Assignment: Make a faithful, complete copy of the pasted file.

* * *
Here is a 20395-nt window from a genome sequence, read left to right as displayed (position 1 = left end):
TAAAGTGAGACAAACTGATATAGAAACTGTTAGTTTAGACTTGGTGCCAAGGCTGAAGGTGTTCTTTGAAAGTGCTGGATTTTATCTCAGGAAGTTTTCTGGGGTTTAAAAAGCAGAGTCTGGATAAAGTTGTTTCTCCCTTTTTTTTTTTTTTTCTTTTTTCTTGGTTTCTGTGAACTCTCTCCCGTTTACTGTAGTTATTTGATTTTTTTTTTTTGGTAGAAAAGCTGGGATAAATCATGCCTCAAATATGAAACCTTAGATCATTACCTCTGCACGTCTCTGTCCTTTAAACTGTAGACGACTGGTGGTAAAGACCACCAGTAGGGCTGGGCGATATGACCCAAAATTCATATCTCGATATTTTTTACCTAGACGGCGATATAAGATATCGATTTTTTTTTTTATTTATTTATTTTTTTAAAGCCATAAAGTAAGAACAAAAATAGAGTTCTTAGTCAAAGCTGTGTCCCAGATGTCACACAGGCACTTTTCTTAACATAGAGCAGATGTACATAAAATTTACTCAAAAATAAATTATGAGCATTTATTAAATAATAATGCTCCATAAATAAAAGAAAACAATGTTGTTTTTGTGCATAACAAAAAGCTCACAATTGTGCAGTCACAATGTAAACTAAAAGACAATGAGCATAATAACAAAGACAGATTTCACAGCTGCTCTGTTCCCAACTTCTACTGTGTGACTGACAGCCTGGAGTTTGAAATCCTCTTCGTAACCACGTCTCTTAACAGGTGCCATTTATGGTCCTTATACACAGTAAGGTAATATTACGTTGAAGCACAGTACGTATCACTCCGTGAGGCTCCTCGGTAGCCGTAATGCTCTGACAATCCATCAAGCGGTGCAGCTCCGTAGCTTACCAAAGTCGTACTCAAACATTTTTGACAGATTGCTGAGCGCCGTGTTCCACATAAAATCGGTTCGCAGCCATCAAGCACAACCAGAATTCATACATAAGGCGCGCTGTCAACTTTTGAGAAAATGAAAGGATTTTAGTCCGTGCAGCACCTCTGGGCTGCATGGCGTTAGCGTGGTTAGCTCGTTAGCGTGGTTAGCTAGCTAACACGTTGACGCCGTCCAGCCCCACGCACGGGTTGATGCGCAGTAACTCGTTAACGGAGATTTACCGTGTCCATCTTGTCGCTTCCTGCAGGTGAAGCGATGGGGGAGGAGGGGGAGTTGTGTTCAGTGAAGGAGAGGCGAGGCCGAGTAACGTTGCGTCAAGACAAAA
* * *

Here is a 20395-nt window from a genome sequence, read left to right as displayed (position 1 = left end):
TAAAGTGAGACAAACTGATATAGAAACTGTTAGTTTAGACTTGGTGCCAAGGCTGAAGGTGTTCTTTGAAAGTGCTGGATTTTATCTCAGGAAGTTTTCTGGGGTTTAAAAAGCAGAGTCTGGATAAAGTTGTTTCTCCCTTTTTTTTTTTTTTTCTTTTTTCTTGGTTTCTGTGAACTCTCTCCCGTTTACTGTAGTTATTTGATTTTTTTTTTTTGGTAGAAAAGCTGGGATAAATCATGCCTCAAATATGAAACCTTAGATCATTACCTCTGCACGTCTCTGTCCTTTAAACTGTAGACGACTGGTGGTAAAGACCACCAGTAGGGCTGGGCGATATGACCCAAAATTCATATCTCGATATTTTTTACCTAGACGGCGATATAAGATATCGATTTTTTTTTTTATTTATTTATTTTTTTAAAGCCATAAAGTAAGAACAAAAATAGAGTTCTTAGTCAAAGCTGTGTCCCAGATGTCACACAGGCACTTTTCTTAACATAGAGCAGATGTACATAAAATTTACTCAAAAATAAATTATGAGCATTTATTAAATAATAATGCTCCATAAATAAAAGAAAACAATGTTGTTTTTGTGCATAACAAAAAGCTCACAATTGTGCAGTCACAATGTAAACTAAAAGACAATGAGCATAATAACAAAGACAGATTTCACAGCTGCTCTGTTCCCAACTTCTACTGTGTGACTGACAGCCTGGAGTTTGAAATCCTCTTCGTAACCACGTCTCTTAACAGGTGCCATTTATGGTCCTTATACACAGTAAGGTAATATTACGTTGAAGCACAGTACGTATCACTCCGTGAGGCTCCTCGGTAGCCGTAATGCTCTGACAATCCATCAAGCGGTGCAGCTCCGTAGCTTACCAAAGTCGTACTCAAACATTTTTGACAGATTGCTGAGCGCCGTGTTCCACATAAAATCGGTTCGCAGCCATCAAGCACAACCAGAATTCATACATAAGGCGCGCTGTCAACTTTTGAGAAAATGAAAGGATTTTAGTCCGTGCAGCACCTCTGGGCTGCATGGCGTTAGCGTGGTTAGCTCGTTAGCGTGGTTAGCTAGCTAACACGTTGACGCCGTCCAGCCCCACGCACGGGTTGATGCGCAGTAACTCGTTAACGGAGATTTACCGTGTCCATCTTGTCGCTTCCTGCAGGTGAAGCGATGGGGGAGGAGGGGGAGTTGTGTTCAGTGAAGGAGAGGCGAGGCCGAGTAACGTTGCGTCAAGACAAAA